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A school is an educational institution designed to provide learning spaces and learning environments for the teaching of students (or "pupils") under the direction of teachers. Most countries have systems of formal education, which is sometimes compulsory. In these systems, students progress through a series of schools. The names for these schools vary by country (discussed in the Regional section below) but generally include primary school for young children and secondary school for teenagers who have completed primary education. An institution where higher education is taught, is commonly called a university college or university.

In addition to these core schools, students in a given country may also attend schools before and after primary (Elementary in the US) and secondary (Middle school in the US) education. Kindergarten or preschool provide some schooling to very young children (typically ages 3–5). University, vocational school, college or seminary may be available after secondary school. A school may be dedicated to one particular field, such as a school of economics or a school of dance. Alternative schools may provide nontraditional curriculum and methods.

Non-government schools, also known as private schools may be required when the government does not supply adequate, or specific educational needs. Other private schools can also be religious, such as Christian schools, Gurukula,Hindu School, madrasa, hawzas (Shi'a schools), yeshivas (Jewish schools), and others; or schools that have a higher standard of education or seek to foster other personal achievements. Schools for adults include institutions of corporate training, military education and training and business schools.

In homeschooling and distance education, teaching and learning take place independent from the institution of school or in a virtual school outside a traditional school building respectively. Schools are commonly organized in several different organizational models, including departmental, small learning communities, academies, integrated, and schools-within-a-school. (Full article...)

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A photograph of the entrance to a building displaying three stories of windows, a four-column portico, and a sign reading "BOSTON LATIN SCHOOL".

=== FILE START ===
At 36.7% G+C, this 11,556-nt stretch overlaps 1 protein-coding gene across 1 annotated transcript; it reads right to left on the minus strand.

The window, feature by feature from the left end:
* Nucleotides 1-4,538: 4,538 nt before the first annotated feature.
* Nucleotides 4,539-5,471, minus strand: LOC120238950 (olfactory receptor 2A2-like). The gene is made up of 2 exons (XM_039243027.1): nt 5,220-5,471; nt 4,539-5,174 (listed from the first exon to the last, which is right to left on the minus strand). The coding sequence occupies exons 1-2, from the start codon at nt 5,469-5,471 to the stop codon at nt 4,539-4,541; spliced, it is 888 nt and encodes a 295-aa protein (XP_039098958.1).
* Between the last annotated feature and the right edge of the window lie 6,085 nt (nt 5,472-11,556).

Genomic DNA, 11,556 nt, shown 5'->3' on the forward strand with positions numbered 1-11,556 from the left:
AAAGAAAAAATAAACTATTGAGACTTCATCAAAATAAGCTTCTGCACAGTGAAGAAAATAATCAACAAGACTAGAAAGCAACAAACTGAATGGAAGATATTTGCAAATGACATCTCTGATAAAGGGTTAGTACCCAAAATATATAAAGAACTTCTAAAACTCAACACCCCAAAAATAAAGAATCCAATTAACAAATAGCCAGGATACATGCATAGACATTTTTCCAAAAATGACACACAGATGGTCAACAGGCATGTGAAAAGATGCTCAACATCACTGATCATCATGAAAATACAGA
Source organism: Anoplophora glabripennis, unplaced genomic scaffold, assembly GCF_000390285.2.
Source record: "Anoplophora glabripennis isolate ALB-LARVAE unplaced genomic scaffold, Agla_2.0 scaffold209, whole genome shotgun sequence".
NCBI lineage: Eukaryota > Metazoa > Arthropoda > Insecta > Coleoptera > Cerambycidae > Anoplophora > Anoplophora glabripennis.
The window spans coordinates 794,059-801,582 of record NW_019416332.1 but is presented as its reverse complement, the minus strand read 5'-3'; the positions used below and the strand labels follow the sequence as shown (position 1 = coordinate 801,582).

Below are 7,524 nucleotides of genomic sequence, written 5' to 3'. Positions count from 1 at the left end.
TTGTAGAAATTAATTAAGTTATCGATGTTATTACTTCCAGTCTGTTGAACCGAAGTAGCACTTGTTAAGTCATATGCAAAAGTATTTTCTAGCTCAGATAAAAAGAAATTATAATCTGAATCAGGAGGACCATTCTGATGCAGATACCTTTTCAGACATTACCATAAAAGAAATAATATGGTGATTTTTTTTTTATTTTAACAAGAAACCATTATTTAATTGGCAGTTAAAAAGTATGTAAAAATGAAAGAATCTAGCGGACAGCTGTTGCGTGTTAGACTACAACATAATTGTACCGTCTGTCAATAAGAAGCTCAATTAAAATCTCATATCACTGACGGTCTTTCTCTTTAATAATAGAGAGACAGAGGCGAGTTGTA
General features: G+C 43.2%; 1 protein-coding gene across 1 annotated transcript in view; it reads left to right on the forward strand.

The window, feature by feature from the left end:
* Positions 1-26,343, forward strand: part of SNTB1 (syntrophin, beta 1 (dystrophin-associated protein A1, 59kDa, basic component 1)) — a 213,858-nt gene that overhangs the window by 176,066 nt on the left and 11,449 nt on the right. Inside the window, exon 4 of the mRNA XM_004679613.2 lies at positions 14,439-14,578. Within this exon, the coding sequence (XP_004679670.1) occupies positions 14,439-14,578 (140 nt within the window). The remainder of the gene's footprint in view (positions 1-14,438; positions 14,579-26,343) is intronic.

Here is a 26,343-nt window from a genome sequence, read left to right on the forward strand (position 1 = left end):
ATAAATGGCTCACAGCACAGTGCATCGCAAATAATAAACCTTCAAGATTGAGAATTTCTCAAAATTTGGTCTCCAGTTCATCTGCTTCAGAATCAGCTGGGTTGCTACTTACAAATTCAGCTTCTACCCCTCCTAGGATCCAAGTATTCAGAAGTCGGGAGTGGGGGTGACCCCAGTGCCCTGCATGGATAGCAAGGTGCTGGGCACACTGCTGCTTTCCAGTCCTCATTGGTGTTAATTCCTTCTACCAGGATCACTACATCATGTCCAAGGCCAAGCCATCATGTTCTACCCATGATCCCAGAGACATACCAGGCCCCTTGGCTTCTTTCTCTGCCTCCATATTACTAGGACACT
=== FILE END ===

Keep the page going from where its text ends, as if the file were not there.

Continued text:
The front entrance to Boston Latin School on Avenue Louis Pasteur

Boston Latin School is a public exam school located in Boston, Massachusetts, that was founded in 1635. It is the first public school and the oldest existing school in the United States.

The school's first class included nine students; the school now has 2,400 pupils drawn from all parts of Boston. Its graduates have included four Harvard presidents, eight Massachusetts state governors, and five signers of the United States Declaration of Independence, as well as several preeminent architects, a leading art historian, a notable naturalist and the conductors of the New York Philharmonic and Boston Pops orchestras. There are also several notable non-graduate alumni, including Louis Farrakhan, a leader of the Nation of Islam. Boston Latin admitted only male students at its founding in 1635. The school's first female student was admitted in the nineteenth century. In 1972, Boston Latin admitted its first co-educational class. (Full article...)
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Melbourne High School in 2006
Credit: User:Patche99z

Melbourne High School is a selective state school for boys in years 9 to 12 in Melbourne, Victoria, Australia. It is currently ranked the second highest scoring school in Victoria, and the highest available for boys. Its sister school for girls is the Mac.Robertson Girls' High School. Alumni range from Sir John Eccles, Nobel Prize winner in Medicine, to Nick Green, a two-time Olympic gold medalist in rowing.

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  • 1888 – In Nebraska, teacher Minnie Freeman leads thirteen children from her schoolhouse to safety during the Schoolhouse Blizzard.



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Major-General Sir Fabian Arthur Goulstone Ware KCVO KBE CB CMG (17 June 1869 – 28 April 1949) was a British educator, journalist, and the founder of the Imperial War Graves Commission (IWGC), now the Commonwealth War Graves Commission (CWGC). He also served as Director of Education for the Transvaal Colony and editor of The Morning Post.

Born in Clifton, Bristol, he graduated from the University of Paris in 1894. After working in various education capacities, he travelled to the Transvaal Colony where, as a member of Milner's Kindergarten, he became Director of Education in 1903. Two years later, Ware became editor of The Morning Post and returned to England. While editor, he expanded the paper and reoriented it to focus on colonial affairs. After several controversies, culminating in a failed effort to purchase an airship for the United Kingdom, Ware was forced to retire in 1911. (Full article...)

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